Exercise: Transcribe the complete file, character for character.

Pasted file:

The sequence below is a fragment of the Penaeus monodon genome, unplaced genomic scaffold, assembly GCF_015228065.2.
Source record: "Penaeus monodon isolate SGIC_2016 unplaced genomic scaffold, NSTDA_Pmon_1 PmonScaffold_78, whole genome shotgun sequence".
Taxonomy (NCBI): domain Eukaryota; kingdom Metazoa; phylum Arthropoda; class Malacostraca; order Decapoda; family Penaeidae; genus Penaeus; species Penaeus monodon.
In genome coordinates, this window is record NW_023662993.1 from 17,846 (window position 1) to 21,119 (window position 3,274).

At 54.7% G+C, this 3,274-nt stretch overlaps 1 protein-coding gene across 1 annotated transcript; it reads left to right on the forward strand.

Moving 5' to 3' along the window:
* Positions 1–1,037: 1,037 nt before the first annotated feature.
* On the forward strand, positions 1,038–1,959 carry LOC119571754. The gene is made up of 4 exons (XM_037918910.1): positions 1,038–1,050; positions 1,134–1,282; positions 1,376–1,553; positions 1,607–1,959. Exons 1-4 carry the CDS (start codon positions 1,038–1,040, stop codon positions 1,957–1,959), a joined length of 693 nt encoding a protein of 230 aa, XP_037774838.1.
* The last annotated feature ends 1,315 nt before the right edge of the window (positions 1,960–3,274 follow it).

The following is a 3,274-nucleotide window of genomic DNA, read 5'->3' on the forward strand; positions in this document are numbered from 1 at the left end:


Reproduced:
The sequence below is a fragment of the Penaeus monodon genome, unplaced genomic scaffold, assembly GCF_015228065.2.
Source record: "Penaeus monodon isolate SGIC_2016 unplaced genomic scaffold, NSTDA_Pmon_1 PmonScaffold_78, whole genome shotgun sequence".
Taxonomy (NCBI): domain Eukaryota; kingdom Metazoa; phylum Arthropoda; class Malacostraca; order Decapoda; family Penaeidae; genus Penaeus; species Penaeus monodon.
In genome coordinates, this window is record NW_023662993.1 from 17,846 (window position 1) to 21,119 (window position 3,274).

At 54.7% G+C, this 3,274-nt stretch overlaps 1 protein-coding gene across 1 annotated transcript; it reads left to right on the forward strand.

Moving 5' to 3' along the window:
* Positions 1–1,037: 1,037 nt before the first annotated feature.
* On the forward strand, positions 1,038–1,959 carry LOC119571754. The gene is made up of 4 exons (XM_037918910.1): positions 1,038–1,050; positions 1,134–1,282; positions 1,376–1,553; positions 1,607–1,959. Exons 1-4 carry the CDS (start codon positions 1,038–1,040, stop codon positions 1,957–1,959), a joined length of 693 nt encoding a protein of 230 aa, XP_037774838.1.
* The last annotated feature ends 1,315 nt before the right edge of the window (positions 1,960–3,274 follow it).

The following is a 3,274-nucleotide window of genomic DNA, read 5'->3' on the forward strand; positions in this document are numbered from 1 at the left end: